Author Bio

Noah Barnaby is a Research Intern at Hennepin History Museum. He has a bachelor’s degree in History and Philosophy from the University of Minnesota, and focuses on Social, Economic, and Labor History.

Resources

Postcards celebrating the festival and inviting visitors to the city.

The Cat Fight Over Kittenball: The contested origins of softball in the Upper Midwest

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An early kittenball, or softball, mold from the collections of Hennepin History Museum.

Minnesotans are generally nice, polite people. We don’t always like stirring up trouble by offering a contrary opinion and we’re usually happy to share our hot dish with others. However, there are some points of pride that Minnesotans take quite seriously, one of which was brought to the fore in 1938 when a math teacher at Cretin High School refuted the commonly held belief that softball originated in a Minneapolis fire station.  

 According to popular lore, a firefighter named Lewis Rober organized the first game of softball in 1895, hoping to develop a sport that would keep firefighters occupied and fit in-between calls but that did not require excessive time, space, or equipment to play. The game took off quickly and soon the firefighters at Station 19—currently the site of a Buffalo Wild Wings in Stadium Village—were regularly playing with the “Whales” of Engine 4, the “Rats” of Engine 9, the “Salisburys” of a nearby mattress factory, the “Pillsburys” from the flour mills, and the “Central Avenues.” Rober called the sport kittenball, named after his own team: the “Kittens.”   

 After nearly forty years of letting Rober bask in the spotlight, Brother Lewis Sixtus came forward with a different story. An article published in the Sunday Minneapolis Tribune on March 20, 1938 stated that Sixtus had played the game indoors at school in Chicago three years before its supposed birth. Sixtus went on to reveal that he had coached a well-established kittenball team at Cretin that had played against St. Paul Athletic club members, national guardsmen, and even professional baseball players—all prior to Rober’s publication of the game’s official rules in 1906.  

Unfortunately for Minnesotan pride, Sixtus’s story checks out. A version of softball was invented in Chicago in 1887 at the Farragut Boat Club when a Yale alum learned that his team had won the annual Yale-Harvard football game and chucked a boxing glove at a Harvard fan who tried to hit it with a bat.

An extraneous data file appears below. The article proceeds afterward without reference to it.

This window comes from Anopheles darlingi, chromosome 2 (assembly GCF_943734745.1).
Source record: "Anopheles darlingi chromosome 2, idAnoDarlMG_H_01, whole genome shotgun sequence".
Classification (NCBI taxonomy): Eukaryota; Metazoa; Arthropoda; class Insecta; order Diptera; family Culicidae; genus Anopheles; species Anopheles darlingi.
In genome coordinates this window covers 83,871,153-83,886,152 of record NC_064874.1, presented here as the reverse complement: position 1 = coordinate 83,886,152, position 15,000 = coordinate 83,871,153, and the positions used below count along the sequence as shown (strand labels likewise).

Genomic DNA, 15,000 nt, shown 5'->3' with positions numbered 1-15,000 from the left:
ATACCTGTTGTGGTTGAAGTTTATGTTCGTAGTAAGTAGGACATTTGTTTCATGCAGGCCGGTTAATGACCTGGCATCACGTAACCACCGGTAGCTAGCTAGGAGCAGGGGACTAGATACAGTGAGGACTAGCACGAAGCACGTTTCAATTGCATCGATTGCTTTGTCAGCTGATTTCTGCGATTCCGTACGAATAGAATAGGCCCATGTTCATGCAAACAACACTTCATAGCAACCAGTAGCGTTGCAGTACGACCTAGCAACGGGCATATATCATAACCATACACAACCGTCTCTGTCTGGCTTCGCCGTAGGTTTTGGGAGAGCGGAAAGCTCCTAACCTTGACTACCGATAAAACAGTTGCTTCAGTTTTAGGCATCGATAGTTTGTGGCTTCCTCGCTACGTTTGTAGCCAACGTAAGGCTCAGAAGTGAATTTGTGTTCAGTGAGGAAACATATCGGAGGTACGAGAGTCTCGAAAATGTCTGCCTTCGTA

Since the 1938 article, Minnesotans have tried recovering their claim to fame. Late in the 1970s, the old Station 19 firehouse was repurposed and turned into office and retail space. The architects in charge of the project hired historians to research the building and the kittenball story was unearthed. Soon after, Barbara Flanagan published an article in Minneapolis Star about the birth of kittenball, completely omitting Sixtus and the Chicago boathouse. A year later, Joe Hennessy followed suit, writing about the station, “that was the year and the place softball—then called kittenball—was invented.”  

 How do we reconcile these two stories? Typical Minnesotans, we have found a way to compromise. While most softball historians around the country and Wikipedia agree that Chicago invented softball, today Lewis Rober is widely known as the father of the outdoor version.  

 So the next time you’re scarfing down some Bdubs before heading over to the football game, remember that another great sport was born practically at your feet—and that superior to Chicago as always, we played it outside first.  

 Author Bio 

Carson Backhus is a Collections Intern at the Hennepin History Museum. She has a bachelor’s degree in history and French from Grinnell College in Iowa. Her primary historical interests are in the French Revolution and sensory history.  

 Resources 

http://www.startribune.com/softball-started-in-minnesota-or-did-it/429130543/ 

http://www.extraalarm.org/ltrober.htm 

http://collections.mnhs.org/MNHistoryMagazine/articles/58/v58i04p210-223.pdf 

https://startribune.newspapers.com/image/191090272/?terms=kittenball 

https://startribune.newspapers.com/image/191100154/?terms=kittenball 

https://startribune.newspapers.com/image/182979792/ 

https://www.athleticscholarships.net/history-of-softball.htm 

https://en.wikipedia.org/wiki/Softball